Direct descendant of 1st black soldier a 6th grader
VIDEO - "I was really excited cause it's my local history, and my history," 6th grader Tyler Hamler said...
By Aditi Roy
Philadelphia is known for its place in American history. Generations of students all over the country have read about the signing of the constitution or the liberty bell. But another event that is just as noteworthy happened in our area, and you probably don’t even know about it.
In today’s “the teacher says,” we cap off Black History Month by meeting a student with a special link to history, and a teacher who wants everyone to know about it.
Camp William Penn was the first training camp in our area for African-American soldiers. Lisa Marlowe’s class on Camp William Penn is a showstopper. Not just because her students are dressed as the civil-war figures they’re learning about.
Not just because the training camp she’s talking about — the first federal one for African-American soldiers — is located just steps from Elkins park upper elementary. But mostly because one of the soldiers in that camp, Ralph Payne, was an ancestor of 6th grader Tyler Hamler.
Tyler’s mother Aileen Rollins-Hamler said she’s always known about her family history, and it was important for her to share her family’s rich history with Tyler.
“I come from a family of free blacks in the north, and during that time, with all the fighting going on in the country, they were always at risk of being enslaved,” said Rollins-Hamler.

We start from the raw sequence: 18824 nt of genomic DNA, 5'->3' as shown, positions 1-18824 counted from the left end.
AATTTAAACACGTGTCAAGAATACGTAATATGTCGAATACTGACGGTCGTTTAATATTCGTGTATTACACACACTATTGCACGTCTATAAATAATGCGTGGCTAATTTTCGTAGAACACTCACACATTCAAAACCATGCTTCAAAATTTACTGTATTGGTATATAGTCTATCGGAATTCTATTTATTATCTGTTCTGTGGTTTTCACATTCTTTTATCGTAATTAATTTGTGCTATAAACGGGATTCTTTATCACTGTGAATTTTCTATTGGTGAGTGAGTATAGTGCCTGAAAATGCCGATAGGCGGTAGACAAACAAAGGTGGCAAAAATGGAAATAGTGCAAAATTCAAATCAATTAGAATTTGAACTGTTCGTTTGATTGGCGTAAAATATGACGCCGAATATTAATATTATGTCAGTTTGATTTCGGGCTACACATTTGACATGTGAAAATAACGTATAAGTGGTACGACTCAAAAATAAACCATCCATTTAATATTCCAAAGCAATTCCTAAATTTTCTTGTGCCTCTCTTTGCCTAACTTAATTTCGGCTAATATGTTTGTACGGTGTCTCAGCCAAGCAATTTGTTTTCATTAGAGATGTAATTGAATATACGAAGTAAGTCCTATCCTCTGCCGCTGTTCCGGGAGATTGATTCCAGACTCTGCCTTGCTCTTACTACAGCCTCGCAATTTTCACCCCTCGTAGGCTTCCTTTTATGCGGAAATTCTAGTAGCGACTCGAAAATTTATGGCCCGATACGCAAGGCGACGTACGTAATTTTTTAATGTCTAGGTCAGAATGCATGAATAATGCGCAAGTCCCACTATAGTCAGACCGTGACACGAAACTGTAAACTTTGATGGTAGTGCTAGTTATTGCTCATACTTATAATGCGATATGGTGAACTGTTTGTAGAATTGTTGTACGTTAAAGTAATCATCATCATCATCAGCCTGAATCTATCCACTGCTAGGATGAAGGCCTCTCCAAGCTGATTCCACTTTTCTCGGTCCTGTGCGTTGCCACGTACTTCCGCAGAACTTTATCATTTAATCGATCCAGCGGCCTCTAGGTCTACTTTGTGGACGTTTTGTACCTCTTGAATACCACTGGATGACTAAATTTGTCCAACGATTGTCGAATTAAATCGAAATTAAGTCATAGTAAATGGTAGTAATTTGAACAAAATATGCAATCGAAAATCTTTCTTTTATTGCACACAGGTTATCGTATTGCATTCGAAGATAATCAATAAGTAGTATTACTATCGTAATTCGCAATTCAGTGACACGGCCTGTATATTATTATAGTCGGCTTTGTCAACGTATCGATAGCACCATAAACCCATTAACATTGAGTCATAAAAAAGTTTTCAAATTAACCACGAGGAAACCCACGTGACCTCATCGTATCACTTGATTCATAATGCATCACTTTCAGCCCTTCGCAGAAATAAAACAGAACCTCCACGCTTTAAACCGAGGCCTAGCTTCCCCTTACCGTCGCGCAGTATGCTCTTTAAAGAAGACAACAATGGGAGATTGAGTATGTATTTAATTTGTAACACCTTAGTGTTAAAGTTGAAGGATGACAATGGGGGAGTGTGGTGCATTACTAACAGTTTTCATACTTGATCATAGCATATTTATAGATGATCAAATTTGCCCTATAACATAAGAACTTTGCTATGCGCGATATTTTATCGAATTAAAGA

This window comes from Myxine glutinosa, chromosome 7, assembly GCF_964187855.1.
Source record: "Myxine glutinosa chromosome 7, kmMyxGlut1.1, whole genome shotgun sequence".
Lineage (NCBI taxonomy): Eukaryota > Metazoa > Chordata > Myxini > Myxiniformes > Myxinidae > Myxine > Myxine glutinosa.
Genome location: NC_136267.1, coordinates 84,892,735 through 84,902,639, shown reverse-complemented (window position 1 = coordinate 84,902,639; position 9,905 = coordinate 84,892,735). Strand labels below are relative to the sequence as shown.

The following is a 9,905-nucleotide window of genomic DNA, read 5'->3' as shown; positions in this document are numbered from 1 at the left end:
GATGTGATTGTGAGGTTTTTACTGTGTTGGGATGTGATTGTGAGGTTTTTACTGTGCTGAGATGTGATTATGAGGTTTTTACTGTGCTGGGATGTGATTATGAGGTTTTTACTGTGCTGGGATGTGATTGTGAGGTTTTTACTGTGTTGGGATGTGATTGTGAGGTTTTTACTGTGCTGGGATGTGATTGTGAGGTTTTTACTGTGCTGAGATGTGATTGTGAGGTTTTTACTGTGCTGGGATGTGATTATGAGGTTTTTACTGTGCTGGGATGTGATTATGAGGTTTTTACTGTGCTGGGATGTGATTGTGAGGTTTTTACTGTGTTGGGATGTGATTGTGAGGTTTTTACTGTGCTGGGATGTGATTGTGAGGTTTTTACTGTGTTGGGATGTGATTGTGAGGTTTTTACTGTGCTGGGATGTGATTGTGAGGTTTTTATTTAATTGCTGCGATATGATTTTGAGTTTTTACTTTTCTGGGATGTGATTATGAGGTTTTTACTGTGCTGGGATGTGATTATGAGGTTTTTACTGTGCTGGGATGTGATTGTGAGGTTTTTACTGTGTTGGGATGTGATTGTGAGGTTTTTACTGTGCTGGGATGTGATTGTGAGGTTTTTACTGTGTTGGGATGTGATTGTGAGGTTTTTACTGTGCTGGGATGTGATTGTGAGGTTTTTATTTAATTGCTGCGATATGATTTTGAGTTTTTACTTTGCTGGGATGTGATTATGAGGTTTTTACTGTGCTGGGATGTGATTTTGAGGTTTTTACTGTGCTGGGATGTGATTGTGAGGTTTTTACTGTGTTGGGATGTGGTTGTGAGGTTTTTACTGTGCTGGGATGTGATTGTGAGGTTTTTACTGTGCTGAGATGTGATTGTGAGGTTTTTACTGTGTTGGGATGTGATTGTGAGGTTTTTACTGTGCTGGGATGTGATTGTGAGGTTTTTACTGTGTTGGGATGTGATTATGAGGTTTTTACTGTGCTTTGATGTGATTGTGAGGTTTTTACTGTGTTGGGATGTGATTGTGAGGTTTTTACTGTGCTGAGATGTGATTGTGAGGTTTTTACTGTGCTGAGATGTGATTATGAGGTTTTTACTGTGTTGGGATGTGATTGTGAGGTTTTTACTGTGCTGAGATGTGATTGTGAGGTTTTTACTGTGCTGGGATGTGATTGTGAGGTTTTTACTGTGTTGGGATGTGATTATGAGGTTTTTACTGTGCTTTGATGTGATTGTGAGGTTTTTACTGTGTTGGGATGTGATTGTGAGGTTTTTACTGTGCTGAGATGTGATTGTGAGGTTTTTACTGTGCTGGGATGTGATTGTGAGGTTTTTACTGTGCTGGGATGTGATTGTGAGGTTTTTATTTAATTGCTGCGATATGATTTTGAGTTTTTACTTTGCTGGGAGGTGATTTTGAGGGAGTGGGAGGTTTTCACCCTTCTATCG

When Tyler told Ms. Marlowe, she said her teacher got excited.
“And I just couldn’t believe i had an actual student who was a descendant of camp William Penn,” Marlowe said. “These camp William Penn soldiers, they were the first to find Abraham Lincoln, they were at the surrender of lee, and that were the only black troops to carry Lincoln’s casket at his funeral. This is national history that’s not being taught in our schools.”
Today, a wobbly cobblestone path where Harriet Tubman and Frederick Douglass once stood is the only remnant of camp William Penn…but that doesn’t matter to these students.
“I was really excited cause it’s my local history, and my history,” Tyler said.
Rollins-Hamler said that black history is American history, and she thinks Tyler got a front-row lesson in that.
To recognize Lisa Marlowe’s efforts, the history channel named Ms. Marlowe its “Teacher of the Year” in 2006, which was the first year for the award. If you have a suggestion for the next “the teacher says,” come to NBC Philadelphia.com and search under “the teacher says.”
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